Les Ballets Trockadero de Monte Carlo And while we're on the subject of dance with a difference, these tutu-clad dudes -- actually from New York, and known as the Trocks to their fans -- are parodists supreme, deconstructing repertory staples and stylistic "conceits" from the Bolshoi to Balanchine, but with great affection. Here, in a nutshell, is the mission statement du Trock: "The fact that men dance all the parts -- heavy bodies delicately balancing on toes as swans, sylphs, water sprites, romantic princesses, angst-ridden Victorian ladies -- enhances rather than mocks the spirit of dance as an art form." The works scheduled to receive the Trock treatment this time around include act two of Tchaikovsky's Swan Lake, Vivaldi Suite, Fokine's adaptation of Saint-Saëns' The Dying Swan and Minkus's Paquita. 8 p.m. Jones Hall, 615 Louisiana, 227-3974. Tix: Houston Ticket Center (227-ARTS); Ticketmaster (629-3700).
Margarett Root Brown Houston Reading Series, featuring Alice Adams and Cynthia Macdonald Decorated short-story writer Adams reads from her recent novel Medicine Men; Adams is joined by Macdonald, the founder of the University of Houston's creative-writing program, who'll share selections from her new collection of poetry, I Can't Remember. 8 p.m. The Museum of Fine Arts, 1001 Bissonnet, 639-7300. More info: 743-3013. $5; free for students and seniors.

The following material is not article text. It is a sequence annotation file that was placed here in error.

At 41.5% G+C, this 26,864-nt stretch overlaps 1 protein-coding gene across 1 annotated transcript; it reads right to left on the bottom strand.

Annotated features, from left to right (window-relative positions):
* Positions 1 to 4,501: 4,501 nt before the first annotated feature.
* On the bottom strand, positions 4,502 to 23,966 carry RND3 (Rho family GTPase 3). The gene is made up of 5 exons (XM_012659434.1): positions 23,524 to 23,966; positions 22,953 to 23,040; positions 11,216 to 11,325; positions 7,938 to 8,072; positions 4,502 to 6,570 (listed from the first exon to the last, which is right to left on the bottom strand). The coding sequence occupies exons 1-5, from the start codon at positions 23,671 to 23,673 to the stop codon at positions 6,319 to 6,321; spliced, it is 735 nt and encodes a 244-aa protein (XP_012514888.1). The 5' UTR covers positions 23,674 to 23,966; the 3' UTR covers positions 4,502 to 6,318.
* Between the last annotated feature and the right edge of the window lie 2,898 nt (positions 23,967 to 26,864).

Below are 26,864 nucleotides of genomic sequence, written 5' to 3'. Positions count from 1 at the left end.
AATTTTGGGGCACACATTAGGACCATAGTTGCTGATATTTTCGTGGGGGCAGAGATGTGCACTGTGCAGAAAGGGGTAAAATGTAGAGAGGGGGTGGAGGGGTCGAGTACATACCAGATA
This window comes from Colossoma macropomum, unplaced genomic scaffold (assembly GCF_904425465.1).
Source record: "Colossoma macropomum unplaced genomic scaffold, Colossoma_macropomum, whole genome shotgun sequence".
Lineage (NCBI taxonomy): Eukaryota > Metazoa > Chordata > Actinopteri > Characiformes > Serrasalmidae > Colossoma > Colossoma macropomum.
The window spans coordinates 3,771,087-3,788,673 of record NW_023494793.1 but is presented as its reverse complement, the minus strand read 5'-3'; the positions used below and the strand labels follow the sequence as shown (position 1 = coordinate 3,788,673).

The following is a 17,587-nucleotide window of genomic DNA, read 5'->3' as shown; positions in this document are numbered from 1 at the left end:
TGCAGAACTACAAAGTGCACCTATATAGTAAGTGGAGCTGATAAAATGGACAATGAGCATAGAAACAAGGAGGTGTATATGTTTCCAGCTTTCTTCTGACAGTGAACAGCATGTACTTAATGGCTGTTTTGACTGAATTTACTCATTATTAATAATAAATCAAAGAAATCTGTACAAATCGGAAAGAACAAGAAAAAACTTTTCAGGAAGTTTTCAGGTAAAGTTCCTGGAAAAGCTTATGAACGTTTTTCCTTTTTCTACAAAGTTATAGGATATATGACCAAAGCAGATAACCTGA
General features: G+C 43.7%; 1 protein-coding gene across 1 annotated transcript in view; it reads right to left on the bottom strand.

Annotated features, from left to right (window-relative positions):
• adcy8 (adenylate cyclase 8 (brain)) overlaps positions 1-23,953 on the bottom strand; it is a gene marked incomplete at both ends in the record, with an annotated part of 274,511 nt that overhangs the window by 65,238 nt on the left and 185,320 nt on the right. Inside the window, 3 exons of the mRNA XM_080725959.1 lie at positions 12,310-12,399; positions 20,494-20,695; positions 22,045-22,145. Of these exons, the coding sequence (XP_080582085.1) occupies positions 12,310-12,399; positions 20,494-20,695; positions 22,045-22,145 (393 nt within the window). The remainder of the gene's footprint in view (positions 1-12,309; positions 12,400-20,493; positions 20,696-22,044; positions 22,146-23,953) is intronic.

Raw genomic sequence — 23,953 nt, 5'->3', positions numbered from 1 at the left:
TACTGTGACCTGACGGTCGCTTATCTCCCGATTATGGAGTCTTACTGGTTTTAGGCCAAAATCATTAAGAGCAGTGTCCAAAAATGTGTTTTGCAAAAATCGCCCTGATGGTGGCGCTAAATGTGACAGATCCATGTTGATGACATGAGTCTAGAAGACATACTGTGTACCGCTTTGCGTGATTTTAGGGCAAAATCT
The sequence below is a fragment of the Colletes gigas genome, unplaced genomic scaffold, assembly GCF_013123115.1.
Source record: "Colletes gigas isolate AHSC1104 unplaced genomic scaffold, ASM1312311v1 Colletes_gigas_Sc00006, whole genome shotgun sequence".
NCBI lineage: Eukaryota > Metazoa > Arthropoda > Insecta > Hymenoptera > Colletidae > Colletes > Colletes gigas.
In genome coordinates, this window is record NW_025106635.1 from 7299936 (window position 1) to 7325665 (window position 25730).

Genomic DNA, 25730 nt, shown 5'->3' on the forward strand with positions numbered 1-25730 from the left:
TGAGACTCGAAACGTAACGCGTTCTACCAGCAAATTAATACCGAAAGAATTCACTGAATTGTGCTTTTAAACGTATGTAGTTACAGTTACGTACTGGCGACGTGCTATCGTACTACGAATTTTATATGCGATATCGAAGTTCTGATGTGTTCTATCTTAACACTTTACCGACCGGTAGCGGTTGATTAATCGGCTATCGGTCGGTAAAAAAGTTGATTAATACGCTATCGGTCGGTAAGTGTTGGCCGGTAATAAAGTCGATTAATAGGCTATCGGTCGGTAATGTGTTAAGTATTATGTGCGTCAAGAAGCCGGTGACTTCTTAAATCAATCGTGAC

Egret Awards Dinner, featuring Peter Matthiessen Author Matthiessen (The Snow Leopard, The Cloud Forest, The Tree Where Man Was Born) is a pioneering nature/travel writer and one of the founders of the modern environmental movement. He makes a rare local appearance to stump for endangered avians as part of this Houston Audubon Society-sponsored event, which features a theme of "Cranes Around the World." George Archibald of the International Crane Foundation is also expected to attend, and awards will be presented to the Texas Birds Records Committee, Dow Chemical and the Houston Chronicle's Doug Pike, among others. 7:30 p.m.; a reception precedes. The JW Marriott, 5150 Westheimer, 961-1500. More info: 932-1639. $65.